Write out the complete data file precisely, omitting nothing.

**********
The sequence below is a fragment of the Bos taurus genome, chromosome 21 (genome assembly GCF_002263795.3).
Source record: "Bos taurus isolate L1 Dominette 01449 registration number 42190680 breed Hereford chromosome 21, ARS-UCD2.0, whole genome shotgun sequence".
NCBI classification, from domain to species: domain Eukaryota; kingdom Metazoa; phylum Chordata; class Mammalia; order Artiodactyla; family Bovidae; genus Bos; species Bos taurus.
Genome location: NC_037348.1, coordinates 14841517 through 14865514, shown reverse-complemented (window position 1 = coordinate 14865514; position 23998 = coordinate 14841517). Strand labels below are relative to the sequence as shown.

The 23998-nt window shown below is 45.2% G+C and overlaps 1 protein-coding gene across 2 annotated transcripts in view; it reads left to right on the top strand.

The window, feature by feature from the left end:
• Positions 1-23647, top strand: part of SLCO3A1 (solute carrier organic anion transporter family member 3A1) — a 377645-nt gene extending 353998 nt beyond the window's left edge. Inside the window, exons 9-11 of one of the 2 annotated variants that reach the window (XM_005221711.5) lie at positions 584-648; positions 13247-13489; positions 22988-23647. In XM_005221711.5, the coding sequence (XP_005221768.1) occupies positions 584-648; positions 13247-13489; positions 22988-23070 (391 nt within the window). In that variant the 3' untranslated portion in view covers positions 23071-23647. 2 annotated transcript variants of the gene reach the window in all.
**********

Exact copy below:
The sequence below is a fragment of the Bos taurus genome, chromosome 21 (genome assembly GCF_002263795.3).
Source record: "Bos taurus isolate L1 Dominette 01449 registration number 42190680 breed Hereford chromosome 21, ARS-UCD2.0, whole genome shotgun sequence".
NCBI classification, from domain to species: domain Eukaryota; kingdom Metazoa; phylum Chordata; class Mammalia; order Artiodactyla; family Bovidae; genus Bos; species Bos taurus.
Genome location: NC_037348.1, coordinates 14841517 through 14865514, shown reverse-complemented (window position 1 = coordinate 14865514; position 23998 = coordinate 14841517). Strand labels below are relative to the sequence as shown.

The 23998-nt window shown below is 45.2% G+C and overlaps 1 protein-coding gene across 2 annotated transcripts in view; it reads left to right on the top strand.

The window, feature by feature from the left end:
• Positions 1-23647, top strand: part of SLCO3A1 (solute carrier organic anion transporter family member 3A1) — a 377645-nt gene extending 353998 nt beyond the window's left edge. Inside the window, exons 9-11 of one of the 2 annotated variants that reach the window (XM_005221711.5) lie at positions 584-648; positions 13247-13489; positions 22988-23647. In XM_005221711.5, the coding sequence (XP_005221768.1) occupies positions 584-648; positions 13247-13489; positions 22988-23070 (391 nt within the window). In that variant the 3' untranslated portion in view covers positions 23071-23647. 2 annotated transcript variants of the gene reach the window in all.